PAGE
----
“We’re producing a lot of really high-performing students, but we’re also producing a lot of low-performing students,” said Janie Scull, an analyst at the Thomas B. Fordham Institute, a conservative education think tank in Washington. “Given the option of focusing on high achievers or focusing on everyone and raising all boats, it’s not a choice. We need to do both.”
Highs and Lows
Every three years America’s pride takes a hit when the Organisation for Economic Co-operation and Development releases the results of tests comparing the performance of school-age students around the world in various subjects. In the most recent round, released in December, the average score of American students on mathematics tests fell below the international average — and the scores of 30 other countries and territories. In science, American students ranked 23rd, right at the international average. “Being average in science is a mantle of mediocrity,” Education Secretary Arne Duncan said bluntly.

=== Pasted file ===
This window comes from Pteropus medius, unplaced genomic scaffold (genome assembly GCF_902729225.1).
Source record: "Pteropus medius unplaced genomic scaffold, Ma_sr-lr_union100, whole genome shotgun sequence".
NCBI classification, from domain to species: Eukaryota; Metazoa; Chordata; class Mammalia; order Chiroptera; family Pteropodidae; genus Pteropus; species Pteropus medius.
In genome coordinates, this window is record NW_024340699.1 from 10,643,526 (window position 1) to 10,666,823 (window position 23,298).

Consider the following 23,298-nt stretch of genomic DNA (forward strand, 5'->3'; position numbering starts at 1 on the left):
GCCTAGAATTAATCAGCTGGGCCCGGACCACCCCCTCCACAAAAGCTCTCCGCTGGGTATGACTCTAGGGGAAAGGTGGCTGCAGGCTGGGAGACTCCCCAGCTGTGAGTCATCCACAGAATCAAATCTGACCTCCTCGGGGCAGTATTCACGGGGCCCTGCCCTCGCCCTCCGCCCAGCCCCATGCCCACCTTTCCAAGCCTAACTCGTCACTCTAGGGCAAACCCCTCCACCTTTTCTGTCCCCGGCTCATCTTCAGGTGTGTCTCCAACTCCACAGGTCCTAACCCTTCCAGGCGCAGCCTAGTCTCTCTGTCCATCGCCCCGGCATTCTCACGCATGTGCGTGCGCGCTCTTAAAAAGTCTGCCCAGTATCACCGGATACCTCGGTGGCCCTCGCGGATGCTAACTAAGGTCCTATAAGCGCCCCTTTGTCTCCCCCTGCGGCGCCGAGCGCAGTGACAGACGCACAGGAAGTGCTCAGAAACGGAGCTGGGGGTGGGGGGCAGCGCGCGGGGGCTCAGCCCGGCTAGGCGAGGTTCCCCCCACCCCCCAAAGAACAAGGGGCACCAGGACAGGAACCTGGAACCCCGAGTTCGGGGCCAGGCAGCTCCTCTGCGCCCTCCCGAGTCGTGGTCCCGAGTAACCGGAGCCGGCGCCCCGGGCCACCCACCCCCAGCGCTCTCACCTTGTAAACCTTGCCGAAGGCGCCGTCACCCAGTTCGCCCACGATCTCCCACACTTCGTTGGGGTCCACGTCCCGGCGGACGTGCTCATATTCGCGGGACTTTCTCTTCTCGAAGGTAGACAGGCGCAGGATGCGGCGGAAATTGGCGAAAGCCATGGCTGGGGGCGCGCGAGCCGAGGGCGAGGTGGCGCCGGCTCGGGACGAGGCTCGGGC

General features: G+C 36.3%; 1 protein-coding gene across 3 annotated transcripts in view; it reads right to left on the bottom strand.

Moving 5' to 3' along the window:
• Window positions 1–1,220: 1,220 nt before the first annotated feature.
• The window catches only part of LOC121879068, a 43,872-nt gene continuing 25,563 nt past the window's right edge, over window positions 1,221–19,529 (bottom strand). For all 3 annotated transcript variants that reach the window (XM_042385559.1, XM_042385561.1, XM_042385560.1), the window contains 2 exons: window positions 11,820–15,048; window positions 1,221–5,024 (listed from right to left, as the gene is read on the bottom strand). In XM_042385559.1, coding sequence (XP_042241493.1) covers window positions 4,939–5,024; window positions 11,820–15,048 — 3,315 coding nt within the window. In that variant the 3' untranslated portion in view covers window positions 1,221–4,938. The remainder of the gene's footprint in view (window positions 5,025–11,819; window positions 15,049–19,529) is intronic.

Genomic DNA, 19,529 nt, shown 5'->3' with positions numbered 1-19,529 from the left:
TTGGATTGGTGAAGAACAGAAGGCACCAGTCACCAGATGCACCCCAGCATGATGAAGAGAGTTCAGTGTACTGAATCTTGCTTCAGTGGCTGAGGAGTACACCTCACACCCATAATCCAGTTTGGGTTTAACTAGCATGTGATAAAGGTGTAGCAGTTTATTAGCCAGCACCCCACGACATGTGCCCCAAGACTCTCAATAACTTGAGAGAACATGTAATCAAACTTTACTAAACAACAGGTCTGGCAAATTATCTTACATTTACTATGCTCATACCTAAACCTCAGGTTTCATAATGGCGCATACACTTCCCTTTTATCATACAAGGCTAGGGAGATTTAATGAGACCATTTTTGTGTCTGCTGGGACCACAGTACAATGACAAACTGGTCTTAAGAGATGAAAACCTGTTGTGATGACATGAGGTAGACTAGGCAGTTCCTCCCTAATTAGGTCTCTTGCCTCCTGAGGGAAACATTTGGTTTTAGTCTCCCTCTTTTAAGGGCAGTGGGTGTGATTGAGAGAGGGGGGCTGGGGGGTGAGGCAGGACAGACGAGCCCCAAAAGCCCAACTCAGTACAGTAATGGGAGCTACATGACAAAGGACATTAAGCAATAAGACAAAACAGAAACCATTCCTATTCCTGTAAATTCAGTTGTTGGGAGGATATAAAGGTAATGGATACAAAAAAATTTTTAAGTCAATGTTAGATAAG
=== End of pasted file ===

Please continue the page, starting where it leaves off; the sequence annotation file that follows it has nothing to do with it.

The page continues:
The Fordham Institute pulled apart the math results and found they masked a more nuanced reality. Its researchers concluded that the United States produces the largest number of high-achieving math students as well as the largest number of low-achieving students, compared with other developed countries.
The trick for policy makers is to figure out how to boost both groups’ preparation for work in the STEM fields. For high achievers, one problem that Fordham researchers have uncovered is stagnation in the performance of the best and brightest students. On many tests, they don’t seem to be getting better. Teachers told Fordham in a survey that they were spending much more time with struggling students than with high achievers because of pressure to raise test scores. Fordham also attributes some of the stagnation to a trend in high schools away from specialized programs for gifted and talented students. Putting students of all levels in the same classes has been hailed by egalitarians as a way to eliminate low expectations for disadvantaged children, but some observers say fast learners need accelerated programs.
Scull said new teaching methods that create individualized programs for students could allow schools to keep high achievers interested while also improving the basic skills of children who are behind. “Kids learn better when they’re challenged,” she said.